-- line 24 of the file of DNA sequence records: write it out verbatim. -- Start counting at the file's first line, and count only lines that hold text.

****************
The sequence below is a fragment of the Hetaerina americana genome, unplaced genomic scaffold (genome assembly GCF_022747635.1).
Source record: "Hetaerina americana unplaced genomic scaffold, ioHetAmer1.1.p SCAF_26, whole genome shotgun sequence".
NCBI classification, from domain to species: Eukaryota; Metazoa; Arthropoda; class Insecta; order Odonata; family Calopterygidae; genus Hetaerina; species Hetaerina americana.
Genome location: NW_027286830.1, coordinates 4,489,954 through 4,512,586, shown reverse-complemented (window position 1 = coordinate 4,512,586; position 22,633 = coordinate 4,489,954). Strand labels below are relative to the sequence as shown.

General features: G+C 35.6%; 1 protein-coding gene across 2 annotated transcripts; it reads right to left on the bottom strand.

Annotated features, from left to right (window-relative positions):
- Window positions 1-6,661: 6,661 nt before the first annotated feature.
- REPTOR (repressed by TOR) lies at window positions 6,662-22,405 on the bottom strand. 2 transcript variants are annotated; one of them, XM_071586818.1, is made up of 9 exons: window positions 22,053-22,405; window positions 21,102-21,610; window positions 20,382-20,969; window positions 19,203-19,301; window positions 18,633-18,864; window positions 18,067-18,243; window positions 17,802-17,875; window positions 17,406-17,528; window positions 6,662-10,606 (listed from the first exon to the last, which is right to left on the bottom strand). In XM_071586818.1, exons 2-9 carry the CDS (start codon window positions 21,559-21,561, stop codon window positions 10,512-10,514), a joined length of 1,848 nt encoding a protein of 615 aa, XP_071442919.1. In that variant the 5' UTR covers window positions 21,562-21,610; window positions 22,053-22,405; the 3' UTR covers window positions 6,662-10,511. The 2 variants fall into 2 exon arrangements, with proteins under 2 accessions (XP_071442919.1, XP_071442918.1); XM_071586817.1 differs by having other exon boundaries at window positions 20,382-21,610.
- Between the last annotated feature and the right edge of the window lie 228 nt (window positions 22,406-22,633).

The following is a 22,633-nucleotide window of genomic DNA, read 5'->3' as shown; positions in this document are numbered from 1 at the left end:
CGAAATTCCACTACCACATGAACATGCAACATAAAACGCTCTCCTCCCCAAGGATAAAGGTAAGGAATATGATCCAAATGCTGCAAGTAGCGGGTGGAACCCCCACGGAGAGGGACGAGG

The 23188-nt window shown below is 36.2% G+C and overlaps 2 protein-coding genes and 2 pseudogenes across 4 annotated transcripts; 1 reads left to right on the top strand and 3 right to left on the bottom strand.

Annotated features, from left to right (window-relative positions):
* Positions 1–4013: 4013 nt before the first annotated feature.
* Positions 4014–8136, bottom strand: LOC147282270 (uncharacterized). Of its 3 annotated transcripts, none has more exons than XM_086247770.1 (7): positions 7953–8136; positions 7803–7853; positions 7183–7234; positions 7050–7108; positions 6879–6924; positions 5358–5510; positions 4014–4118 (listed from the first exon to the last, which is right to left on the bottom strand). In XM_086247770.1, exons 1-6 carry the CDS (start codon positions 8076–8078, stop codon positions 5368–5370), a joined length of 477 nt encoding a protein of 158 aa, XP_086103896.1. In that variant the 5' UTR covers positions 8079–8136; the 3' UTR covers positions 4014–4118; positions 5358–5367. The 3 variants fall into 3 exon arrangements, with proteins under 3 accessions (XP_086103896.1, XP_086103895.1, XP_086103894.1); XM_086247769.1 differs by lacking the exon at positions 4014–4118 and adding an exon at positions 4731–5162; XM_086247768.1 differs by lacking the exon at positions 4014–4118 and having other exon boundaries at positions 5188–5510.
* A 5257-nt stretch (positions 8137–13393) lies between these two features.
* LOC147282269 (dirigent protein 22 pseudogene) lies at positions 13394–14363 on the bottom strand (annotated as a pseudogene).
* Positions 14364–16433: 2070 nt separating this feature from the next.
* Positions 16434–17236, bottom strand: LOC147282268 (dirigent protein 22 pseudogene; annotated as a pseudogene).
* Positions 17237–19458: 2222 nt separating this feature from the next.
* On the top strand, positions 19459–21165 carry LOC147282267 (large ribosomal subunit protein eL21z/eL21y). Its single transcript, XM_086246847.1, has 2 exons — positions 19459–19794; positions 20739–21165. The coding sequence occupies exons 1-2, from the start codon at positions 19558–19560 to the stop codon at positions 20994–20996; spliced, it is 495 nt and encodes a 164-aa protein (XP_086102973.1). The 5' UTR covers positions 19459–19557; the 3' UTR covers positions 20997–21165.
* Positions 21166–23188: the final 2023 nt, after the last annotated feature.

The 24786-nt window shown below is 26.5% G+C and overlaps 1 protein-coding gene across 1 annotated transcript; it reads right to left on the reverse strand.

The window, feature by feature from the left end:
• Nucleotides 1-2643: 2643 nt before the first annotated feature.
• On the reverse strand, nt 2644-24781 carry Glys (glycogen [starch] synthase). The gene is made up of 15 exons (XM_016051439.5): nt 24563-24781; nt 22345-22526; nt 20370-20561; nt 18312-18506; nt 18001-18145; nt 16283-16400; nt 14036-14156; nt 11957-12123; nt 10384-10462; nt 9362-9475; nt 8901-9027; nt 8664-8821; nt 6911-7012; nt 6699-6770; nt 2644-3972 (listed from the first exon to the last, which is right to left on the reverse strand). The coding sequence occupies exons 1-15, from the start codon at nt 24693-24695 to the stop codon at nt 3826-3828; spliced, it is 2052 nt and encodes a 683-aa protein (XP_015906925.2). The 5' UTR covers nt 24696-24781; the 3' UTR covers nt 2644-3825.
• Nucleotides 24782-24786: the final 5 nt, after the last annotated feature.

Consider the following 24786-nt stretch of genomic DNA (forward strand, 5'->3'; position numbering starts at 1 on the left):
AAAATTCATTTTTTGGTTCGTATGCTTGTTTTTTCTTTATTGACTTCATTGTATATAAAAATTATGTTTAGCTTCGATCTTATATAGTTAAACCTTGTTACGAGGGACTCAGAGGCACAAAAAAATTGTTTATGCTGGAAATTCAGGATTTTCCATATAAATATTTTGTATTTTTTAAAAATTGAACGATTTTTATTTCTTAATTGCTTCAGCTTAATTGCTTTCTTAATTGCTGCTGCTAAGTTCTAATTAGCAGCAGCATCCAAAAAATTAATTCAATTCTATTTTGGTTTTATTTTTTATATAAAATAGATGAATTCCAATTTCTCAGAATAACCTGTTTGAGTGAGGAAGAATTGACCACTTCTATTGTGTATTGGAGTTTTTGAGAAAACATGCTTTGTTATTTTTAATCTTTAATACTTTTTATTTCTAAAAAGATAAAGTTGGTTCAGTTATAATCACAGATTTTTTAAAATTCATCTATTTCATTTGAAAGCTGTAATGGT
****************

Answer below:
The window, feature by feature from the left end: